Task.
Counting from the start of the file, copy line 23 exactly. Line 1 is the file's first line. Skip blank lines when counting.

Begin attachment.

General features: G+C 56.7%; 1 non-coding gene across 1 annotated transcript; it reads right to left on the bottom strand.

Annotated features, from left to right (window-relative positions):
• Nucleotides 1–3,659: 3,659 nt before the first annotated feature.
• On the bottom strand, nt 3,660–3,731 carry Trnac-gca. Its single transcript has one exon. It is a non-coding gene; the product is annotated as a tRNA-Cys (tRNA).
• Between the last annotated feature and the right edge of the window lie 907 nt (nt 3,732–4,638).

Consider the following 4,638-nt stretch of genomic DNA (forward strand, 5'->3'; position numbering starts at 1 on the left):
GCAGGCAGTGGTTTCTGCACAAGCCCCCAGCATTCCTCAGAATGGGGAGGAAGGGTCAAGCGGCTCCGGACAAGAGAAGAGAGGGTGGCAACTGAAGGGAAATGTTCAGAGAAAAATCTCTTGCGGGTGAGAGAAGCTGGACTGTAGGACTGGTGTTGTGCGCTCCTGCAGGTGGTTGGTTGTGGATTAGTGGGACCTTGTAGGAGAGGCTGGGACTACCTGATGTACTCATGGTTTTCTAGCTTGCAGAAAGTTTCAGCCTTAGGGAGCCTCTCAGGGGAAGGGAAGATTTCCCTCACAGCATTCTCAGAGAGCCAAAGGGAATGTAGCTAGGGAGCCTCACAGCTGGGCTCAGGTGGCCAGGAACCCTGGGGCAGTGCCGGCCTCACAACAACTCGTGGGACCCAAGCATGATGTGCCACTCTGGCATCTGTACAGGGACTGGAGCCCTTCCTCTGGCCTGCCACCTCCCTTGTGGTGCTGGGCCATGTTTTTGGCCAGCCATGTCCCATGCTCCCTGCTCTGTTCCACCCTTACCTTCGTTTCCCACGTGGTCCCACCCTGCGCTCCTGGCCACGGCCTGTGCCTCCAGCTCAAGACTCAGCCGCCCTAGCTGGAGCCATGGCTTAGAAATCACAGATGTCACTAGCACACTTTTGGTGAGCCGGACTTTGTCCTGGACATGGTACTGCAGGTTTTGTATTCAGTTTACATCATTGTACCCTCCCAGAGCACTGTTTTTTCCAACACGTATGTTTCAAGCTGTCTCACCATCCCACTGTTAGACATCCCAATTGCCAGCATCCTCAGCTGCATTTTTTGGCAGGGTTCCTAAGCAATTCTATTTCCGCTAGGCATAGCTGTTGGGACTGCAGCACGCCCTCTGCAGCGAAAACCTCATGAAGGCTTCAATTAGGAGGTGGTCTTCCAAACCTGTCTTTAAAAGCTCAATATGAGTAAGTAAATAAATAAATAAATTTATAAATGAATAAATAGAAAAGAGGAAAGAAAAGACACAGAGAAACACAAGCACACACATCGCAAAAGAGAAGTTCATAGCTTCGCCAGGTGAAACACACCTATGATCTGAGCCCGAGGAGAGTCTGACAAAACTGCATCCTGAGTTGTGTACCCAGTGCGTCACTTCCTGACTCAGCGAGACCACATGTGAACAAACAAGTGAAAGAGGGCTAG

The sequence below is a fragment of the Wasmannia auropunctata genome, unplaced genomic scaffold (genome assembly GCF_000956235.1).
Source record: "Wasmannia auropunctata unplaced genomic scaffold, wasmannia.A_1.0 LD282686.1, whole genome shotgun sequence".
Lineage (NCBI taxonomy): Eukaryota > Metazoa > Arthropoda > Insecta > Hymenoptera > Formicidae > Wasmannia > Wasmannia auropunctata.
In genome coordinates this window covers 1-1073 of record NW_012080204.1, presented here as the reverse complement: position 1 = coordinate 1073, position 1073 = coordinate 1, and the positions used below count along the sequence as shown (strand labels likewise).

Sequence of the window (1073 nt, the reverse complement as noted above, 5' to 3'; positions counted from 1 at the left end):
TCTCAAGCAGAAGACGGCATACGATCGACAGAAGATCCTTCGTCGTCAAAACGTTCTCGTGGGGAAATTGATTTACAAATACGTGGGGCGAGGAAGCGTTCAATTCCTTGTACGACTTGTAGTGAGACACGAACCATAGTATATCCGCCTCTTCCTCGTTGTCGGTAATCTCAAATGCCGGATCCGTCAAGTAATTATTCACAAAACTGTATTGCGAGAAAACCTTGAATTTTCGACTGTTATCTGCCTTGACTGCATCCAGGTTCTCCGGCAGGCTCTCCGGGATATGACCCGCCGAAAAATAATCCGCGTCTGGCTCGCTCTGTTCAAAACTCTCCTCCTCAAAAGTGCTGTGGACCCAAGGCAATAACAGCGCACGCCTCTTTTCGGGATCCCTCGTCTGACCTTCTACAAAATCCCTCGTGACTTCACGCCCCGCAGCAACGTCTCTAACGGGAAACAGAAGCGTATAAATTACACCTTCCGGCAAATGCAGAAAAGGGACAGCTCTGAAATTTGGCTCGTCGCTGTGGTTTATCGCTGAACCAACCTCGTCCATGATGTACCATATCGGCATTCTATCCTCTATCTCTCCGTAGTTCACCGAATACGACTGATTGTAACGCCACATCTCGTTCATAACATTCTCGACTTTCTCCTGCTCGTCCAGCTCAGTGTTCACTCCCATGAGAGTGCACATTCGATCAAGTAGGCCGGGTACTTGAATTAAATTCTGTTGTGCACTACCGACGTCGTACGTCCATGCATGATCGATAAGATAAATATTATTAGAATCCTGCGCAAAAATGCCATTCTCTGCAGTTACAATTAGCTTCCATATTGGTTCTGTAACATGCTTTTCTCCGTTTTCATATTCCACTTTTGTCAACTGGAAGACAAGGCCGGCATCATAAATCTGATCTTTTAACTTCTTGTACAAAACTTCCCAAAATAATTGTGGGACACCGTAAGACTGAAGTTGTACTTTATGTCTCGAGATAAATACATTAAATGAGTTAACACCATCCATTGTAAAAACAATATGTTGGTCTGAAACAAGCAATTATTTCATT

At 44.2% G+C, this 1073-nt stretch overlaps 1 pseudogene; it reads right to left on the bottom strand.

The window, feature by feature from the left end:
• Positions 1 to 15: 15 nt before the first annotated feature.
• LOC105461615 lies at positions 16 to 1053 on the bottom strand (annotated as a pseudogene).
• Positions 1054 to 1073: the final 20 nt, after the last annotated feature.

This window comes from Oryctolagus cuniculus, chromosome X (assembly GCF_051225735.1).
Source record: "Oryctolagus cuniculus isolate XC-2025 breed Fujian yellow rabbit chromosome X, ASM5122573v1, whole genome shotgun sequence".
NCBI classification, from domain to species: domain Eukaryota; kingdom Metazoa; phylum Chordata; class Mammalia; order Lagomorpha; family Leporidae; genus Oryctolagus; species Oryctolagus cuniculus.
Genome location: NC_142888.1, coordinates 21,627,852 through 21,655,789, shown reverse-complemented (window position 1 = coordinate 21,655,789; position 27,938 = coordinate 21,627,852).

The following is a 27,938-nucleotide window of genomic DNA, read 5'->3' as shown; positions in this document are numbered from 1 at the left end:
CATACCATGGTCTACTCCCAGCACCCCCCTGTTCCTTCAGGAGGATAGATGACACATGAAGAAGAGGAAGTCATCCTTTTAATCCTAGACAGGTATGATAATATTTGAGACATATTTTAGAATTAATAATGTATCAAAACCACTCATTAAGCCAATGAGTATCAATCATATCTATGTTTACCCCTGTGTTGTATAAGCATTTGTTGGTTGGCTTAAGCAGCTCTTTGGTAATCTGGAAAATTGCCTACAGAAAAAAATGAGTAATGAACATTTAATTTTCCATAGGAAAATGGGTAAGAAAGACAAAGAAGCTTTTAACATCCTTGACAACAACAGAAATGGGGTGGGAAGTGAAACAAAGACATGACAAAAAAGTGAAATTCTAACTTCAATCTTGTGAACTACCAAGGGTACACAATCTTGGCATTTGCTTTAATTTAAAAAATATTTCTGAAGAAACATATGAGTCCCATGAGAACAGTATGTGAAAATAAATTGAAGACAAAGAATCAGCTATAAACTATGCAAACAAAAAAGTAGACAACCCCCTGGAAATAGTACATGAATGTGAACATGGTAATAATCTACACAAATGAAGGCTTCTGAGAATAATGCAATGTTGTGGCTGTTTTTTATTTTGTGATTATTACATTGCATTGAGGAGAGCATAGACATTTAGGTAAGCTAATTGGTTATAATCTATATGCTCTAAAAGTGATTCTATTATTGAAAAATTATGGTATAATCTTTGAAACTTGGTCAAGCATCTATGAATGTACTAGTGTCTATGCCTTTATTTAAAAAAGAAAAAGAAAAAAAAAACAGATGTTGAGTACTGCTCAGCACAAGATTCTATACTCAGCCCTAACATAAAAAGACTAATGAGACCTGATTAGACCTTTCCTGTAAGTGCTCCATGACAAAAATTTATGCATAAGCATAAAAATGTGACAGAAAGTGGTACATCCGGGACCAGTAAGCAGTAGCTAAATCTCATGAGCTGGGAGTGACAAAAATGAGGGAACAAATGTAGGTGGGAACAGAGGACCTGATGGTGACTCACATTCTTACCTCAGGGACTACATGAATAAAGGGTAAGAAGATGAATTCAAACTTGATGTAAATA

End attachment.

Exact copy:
The following is a 27,938-nucleotide window of genomic DNA, read 5'->3' as shown; positions in this document are numbered from 1 at the left end: